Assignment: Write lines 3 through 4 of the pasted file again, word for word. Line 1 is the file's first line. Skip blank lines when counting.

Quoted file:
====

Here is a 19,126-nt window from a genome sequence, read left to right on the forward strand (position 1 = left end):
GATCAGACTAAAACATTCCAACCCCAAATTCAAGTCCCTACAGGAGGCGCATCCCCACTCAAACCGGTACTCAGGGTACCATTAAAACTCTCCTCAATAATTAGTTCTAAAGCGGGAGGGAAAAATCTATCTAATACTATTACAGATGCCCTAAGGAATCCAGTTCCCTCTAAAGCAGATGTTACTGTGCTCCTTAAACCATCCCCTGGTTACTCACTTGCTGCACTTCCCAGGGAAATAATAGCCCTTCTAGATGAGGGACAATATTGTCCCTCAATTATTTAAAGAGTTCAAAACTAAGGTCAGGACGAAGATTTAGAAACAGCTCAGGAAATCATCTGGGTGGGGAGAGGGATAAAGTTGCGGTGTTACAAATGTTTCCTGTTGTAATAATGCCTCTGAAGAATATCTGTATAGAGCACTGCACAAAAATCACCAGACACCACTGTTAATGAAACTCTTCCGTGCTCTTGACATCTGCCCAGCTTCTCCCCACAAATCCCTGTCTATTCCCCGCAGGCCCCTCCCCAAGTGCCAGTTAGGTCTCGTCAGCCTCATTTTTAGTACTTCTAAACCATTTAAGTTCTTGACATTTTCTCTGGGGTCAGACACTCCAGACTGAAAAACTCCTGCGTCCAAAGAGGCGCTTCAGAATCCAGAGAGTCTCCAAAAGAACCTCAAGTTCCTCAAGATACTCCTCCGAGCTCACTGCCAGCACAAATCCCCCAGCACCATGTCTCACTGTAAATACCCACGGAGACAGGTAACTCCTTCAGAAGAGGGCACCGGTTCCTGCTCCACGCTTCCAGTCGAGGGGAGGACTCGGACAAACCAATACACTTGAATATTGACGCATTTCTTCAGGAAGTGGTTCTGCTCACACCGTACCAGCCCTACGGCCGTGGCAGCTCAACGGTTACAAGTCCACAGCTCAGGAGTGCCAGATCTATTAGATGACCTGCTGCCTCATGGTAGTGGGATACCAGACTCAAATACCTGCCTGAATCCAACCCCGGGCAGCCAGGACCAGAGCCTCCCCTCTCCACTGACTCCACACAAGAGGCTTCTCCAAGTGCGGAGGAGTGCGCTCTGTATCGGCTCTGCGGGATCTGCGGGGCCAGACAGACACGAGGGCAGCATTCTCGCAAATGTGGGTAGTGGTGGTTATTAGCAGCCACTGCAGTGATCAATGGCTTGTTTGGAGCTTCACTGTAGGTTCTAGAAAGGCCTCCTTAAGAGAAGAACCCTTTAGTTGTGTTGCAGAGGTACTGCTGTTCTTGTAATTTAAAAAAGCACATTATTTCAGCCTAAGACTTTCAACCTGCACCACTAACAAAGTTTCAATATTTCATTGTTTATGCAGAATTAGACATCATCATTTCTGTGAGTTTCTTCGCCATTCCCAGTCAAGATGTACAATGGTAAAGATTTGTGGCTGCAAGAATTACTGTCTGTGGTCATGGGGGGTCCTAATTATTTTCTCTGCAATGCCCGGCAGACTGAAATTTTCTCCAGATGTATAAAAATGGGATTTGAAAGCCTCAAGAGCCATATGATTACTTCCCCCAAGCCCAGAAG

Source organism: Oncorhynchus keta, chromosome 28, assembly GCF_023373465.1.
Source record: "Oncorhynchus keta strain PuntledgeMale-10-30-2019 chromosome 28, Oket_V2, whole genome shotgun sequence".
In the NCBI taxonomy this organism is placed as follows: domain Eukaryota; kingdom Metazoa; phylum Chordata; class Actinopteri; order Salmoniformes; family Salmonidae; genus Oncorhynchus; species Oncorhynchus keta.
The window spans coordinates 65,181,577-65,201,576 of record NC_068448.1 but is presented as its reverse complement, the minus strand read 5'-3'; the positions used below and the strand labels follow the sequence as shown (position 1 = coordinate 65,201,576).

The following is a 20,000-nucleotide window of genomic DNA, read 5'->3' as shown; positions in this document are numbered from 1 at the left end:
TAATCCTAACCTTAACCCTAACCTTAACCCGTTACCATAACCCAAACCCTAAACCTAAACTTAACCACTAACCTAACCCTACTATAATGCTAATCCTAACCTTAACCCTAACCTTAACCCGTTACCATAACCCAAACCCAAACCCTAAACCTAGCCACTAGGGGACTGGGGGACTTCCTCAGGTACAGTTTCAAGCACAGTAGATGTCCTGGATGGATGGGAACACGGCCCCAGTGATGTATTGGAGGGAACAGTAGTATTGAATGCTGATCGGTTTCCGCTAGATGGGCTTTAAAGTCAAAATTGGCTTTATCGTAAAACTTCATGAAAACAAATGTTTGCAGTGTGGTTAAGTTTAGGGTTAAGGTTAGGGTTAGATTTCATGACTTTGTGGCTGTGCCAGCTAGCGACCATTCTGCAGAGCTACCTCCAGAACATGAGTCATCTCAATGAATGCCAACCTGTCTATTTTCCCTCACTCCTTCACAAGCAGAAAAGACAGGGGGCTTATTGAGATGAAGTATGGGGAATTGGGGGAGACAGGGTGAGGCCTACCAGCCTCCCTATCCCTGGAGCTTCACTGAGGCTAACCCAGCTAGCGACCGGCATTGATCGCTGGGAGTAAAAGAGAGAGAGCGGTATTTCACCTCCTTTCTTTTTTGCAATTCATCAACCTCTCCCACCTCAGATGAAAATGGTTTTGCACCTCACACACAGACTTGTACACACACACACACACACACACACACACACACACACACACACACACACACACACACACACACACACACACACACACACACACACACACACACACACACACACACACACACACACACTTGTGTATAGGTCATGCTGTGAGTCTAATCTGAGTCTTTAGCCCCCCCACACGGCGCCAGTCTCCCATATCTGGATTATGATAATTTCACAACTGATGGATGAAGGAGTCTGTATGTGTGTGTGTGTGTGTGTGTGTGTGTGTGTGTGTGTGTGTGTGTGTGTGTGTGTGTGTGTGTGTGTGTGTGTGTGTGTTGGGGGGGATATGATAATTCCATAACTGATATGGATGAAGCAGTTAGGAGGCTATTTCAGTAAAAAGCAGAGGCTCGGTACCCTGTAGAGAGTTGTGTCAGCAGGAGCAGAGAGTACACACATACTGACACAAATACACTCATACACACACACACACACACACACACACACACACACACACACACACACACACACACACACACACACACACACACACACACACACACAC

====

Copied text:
Source organism: Oncorhynchus keta, chromosome 28, assembly GCF_023373465.1.
Source record: "Oncorhynchus keta strain PuntledgeMale-10-30-2019 chromosome 28, Oket_V2, whole genome shotgun sequence".